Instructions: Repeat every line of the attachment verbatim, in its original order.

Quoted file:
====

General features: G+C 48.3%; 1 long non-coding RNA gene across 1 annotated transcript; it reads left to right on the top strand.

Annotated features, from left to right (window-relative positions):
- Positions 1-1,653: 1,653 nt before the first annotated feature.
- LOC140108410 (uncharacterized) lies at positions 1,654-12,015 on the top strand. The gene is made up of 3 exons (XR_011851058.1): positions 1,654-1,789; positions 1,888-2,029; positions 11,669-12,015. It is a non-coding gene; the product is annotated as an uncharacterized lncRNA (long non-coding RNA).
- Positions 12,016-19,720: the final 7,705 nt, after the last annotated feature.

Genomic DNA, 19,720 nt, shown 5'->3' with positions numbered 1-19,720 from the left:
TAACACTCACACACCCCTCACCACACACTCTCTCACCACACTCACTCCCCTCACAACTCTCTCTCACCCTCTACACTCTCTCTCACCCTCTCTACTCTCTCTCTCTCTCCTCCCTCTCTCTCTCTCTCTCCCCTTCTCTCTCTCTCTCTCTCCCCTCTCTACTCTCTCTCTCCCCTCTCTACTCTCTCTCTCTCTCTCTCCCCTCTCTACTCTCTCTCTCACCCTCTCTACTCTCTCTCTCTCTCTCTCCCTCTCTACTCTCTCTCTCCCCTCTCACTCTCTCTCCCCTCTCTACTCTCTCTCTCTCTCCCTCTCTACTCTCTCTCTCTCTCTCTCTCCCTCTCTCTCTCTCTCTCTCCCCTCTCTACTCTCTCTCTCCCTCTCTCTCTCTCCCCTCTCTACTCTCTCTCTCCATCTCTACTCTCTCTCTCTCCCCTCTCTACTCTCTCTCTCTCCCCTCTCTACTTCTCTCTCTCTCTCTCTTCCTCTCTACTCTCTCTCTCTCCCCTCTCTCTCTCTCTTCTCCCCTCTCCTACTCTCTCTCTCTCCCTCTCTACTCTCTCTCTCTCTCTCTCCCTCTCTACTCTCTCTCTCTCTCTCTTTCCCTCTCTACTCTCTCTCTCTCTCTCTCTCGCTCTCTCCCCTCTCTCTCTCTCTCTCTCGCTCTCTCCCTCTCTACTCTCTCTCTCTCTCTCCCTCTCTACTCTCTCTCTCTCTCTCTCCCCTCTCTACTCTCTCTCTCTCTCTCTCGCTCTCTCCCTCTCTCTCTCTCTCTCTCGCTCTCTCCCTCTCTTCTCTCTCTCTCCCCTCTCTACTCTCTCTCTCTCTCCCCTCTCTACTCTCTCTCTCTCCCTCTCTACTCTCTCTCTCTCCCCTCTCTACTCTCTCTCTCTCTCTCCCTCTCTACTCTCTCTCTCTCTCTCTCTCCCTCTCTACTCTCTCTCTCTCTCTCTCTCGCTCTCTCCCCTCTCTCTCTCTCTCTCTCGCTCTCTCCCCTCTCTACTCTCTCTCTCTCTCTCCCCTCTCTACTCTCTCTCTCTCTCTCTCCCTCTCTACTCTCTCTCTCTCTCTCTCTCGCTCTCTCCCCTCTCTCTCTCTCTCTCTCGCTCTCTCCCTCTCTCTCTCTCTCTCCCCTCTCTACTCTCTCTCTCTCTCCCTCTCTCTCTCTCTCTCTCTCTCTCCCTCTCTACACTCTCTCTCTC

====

General features: G+C 48.3%; 1 long non-coding RNA gene across 1 annotated transcript; it reads left to right on the top strand.

Annotated features, from left to right (window-relative positions):
- Positions 1-1,653: 1,653 nt before the first annotated feature.
- LOC140108410 (uncharacterized) lies at positions 1,654-12,015 on the top strand. The gene is made up of 3 exons (XR_011851058.1): positions 1,654-1,789; positions 1,888-2,029; positions 11,669-12,015. It is a non-coding gene; the product is annotated as an uncharacterized lncRNA (long non-coding RNA).
- Positions 12,016-19,720: the final 7,705 nt, after the last annotated feature.

Genomic DNA, 19,720 nt, shown 5'->3' with positions numbered 1-19,720 from the left:
TAACACTCACACACCCCTCACCACACACTCTCTCACCACACTCACTCCCCTCACAACTCTCTCTCACCCTCTACACTCTCTCTCACCCTCTCTACTCTCTCTCTCTCTCCTCCCTCTCTCTCTCTCTCTCCCCTTCTCTCTCTCTCTCTCTCCCCTCTCTACTCTCTCTCTCCCCTCTCTACTCTCTCTCTCTCTCTCTCCCCTCTCTACTCTCTCTCTCACCCTCTCTACTCTCTCTCTCTCTCTCTCCCTCTCTACTCTCTCTCTCCCCTCTCACTCTCTCTCCCCTCTCTACTCTCTCTCTCTCTCCCTCTCTACTCTCTCTCTCTCTCTCTCTCCCTCTCTCTCTCTCTCTCTCCCCTCTCTACTCTCTCTCTCCCTCTCTCTCTCTCCCCTCTCTACTCTCTCTCTCCATCTCTACTCTCTCTCTCTCCCCTCTCTACTCTCTCTCTCTCCCCTCTCTACTTCTCTCTCTCTCTCTCTTCCTCTCTACTCTCTCTCTCTCCCCTCTCTCTCTCTCTTCTCCCCTCTCCTACTCTCTCTCTCTCCCTCTCTACTCTCTCTCTCTCTCTCTCCCTCTCTACTCTCTCTCTCTCTCTCTTTCCCTCTCTACTCTCTCTCTCTCTCTCTCTCGCTCTCTCCCCTCTCTCTCTCTCTCTCTCGCTCTCTCCCTCTCTACTCTCTCTCTCTCTCTCCCTCTCTACTCTCTCTCTCTCTCTCTCCCCTCTCTACTCTCTCTCTCTCTCTCTCGCTCTCTCCCTCTCTCTCTCTCTCTCTCGCTCTCTCCCTCTCTTCTCTCTCTCTCCCCTCTCTACTCTCTCTCTCTCTCCCCTCTCTACTCTCTCTCTCTCCCTCTCTACTCTCTCTCTCTCCCCTCTCTACTCTCTCTCTCTCTCTCCCTCTCTACTCTCTCTCTCTCTCTCTCTCCCTCTCTACTCTCTCTCTCTCTCTCTCTCGCTCTCTCCCCTCTCTCTCTCTCTCTCTCGCTCTCTCCCCTCTCTACTCTCTCTCTCTCTCTCCCCTCTCTACTCTCTCTCTCTCTCTCTCCCTCTCTACTCTCTCTCTCTCTCTCTCTCGCTCTCTCCCCTCTCTCTCTCTCTCTCTCGCTCTCTCCCTCTCTCTCTCTCTCTCCCCTCTCTACTCTCTCTCTCTCTCCCTCTCTCTCTCTCTCTCTCTCTCTCCCTCTCTACACTCTCTCTCTC